Reynolds declares, ‘the beauty of which we are in quest is general and intellectual; it is an idea that subsists only in the mind; the sight never beheld it, nor has the hand expressed it: it is an idea residing in the breast of the artist.’ Through such high-flown language, the artist is thoroughly disassociated from the mechanical skills of craftsmanship, redefined as a liberal intellectual working within an enlightened Academic community, and mythologized as someone constantly seeking to ‘raise the thoughts, and extend the view of the spectator.’ (252)But as Hallett also points out, there were also “irreverent . . . pamphlets like The Royal Academicians: A Farce, of 1786 by Anthony Pasquin [John Williams, who rates a separate entry], or Lyric Odes to the Royal Academicians (1782-85) by Peter Pindar [John Wolcot, who ‘remains seriously underestimated’ according to his longer note]” which “offered a satirical and sophisticated rebuttal to the Academy’s lofty claims to grandeur” (253). Such works would doubtlessly have interested a contributor to the 1785 Academy exhibition and confirm for me a satiric context of the immediate art world for Blake’s manuscript Tiriel, which like his Descriptive Catalogue of twenty years later also (in Hallett’s words) “bemoaned the state of the arts in a corrupt society” (256).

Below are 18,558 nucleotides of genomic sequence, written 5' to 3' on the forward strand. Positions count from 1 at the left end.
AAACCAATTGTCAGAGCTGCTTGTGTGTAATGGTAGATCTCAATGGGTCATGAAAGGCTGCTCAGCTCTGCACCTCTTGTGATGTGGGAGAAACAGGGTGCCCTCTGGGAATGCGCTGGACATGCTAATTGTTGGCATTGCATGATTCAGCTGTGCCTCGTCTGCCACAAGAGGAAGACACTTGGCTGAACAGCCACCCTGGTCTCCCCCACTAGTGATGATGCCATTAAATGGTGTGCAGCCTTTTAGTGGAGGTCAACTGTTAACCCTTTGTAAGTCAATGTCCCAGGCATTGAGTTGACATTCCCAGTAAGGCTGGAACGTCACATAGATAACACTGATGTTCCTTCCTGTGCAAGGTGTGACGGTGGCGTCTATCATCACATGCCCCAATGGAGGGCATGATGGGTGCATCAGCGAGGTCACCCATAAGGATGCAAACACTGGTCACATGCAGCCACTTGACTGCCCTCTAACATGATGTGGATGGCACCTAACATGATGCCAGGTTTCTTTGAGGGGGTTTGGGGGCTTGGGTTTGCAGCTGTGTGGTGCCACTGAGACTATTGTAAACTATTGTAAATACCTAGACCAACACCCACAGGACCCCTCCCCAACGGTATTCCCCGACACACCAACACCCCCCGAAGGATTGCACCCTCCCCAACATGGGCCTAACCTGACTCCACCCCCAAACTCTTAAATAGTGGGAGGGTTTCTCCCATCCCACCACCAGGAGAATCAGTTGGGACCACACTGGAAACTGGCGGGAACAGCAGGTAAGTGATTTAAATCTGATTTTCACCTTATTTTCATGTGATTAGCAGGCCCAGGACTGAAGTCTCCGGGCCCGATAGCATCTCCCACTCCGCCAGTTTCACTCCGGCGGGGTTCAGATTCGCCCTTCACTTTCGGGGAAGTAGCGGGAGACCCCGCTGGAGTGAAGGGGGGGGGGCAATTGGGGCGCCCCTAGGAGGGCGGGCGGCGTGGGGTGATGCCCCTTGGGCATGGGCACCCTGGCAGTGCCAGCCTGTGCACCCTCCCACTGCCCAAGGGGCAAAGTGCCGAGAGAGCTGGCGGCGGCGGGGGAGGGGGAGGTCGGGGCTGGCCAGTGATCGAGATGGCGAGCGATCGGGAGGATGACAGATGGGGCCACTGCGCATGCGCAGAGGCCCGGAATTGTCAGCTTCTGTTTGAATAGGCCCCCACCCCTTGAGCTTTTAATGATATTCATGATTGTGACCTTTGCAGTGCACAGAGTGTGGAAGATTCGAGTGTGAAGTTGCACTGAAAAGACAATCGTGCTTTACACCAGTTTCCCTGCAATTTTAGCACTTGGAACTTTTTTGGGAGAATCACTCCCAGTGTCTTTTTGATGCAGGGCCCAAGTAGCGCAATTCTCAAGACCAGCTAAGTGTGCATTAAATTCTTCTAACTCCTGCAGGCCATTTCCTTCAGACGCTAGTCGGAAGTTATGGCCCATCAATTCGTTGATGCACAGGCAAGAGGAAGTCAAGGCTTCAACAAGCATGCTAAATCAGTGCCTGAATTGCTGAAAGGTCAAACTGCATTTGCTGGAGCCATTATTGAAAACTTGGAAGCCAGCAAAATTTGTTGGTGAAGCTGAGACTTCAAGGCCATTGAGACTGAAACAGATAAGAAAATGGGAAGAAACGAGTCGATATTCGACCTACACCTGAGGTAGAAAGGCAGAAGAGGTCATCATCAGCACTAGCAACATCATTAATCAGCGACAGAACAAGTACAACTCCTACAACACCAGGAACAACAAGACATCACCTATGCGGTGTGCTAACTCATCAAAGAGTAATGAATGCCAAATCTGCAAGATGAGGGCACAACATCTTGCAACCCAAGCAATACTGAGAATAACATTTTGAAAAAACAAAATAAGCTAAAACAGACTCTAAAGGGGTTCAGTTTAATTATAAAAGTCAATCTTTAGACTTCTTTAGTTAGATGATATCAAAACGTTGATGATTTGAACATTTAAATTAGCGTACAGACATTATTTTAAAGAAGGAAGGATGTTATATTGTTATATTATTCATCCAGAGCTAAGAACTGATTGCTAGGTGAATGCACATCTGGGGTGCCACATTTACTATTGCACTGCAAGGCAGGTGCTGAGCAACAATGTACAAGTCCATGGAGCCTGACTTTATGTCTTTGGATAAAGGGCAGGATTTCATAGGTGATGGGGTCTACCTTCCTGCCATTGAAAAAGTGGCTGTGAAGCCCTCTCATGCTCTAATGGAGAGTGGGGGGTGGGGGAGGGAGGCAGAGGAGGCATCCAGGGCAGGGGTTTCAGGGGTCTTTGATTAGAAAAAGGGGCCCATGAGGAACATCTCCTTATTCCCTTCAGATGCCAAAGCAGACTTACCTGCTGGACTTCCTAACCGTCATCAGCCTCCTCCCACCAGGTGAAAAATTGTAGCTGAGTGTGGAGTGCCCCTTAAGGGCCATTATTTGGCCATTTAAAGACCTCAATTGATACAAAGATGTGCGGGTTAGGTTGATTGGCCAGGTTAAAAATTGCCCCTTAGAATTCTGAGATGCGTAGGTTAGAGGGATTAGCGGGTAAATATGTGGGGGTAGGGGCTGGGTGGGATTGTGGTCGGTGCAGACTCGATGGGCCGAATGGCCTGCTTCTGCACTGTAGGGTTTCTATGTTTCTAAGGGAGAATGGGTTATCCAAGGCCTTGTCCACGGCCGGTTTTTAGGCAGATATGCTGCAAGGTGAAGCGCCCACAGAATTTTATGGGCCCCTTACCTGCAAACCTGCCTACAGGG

After a nod to a collective “lost ‘seventh’ Pleiad” of poets who might be considered with the usual six, Jerome McGann pitches his essay on “Poetry” (twenty-ninth in the book) around “the two dominant poets of their age, Byron and Wordsworth [, who] fairly define the contradictions of Romantic writing in the agon of their poetic relationship.” Appropriately for “an age of taxonomic enthusiasm” (illustrated with charts published in 1787 and in 1798 which tabulated poetic achievements) McGann offers this most pithy paragraph: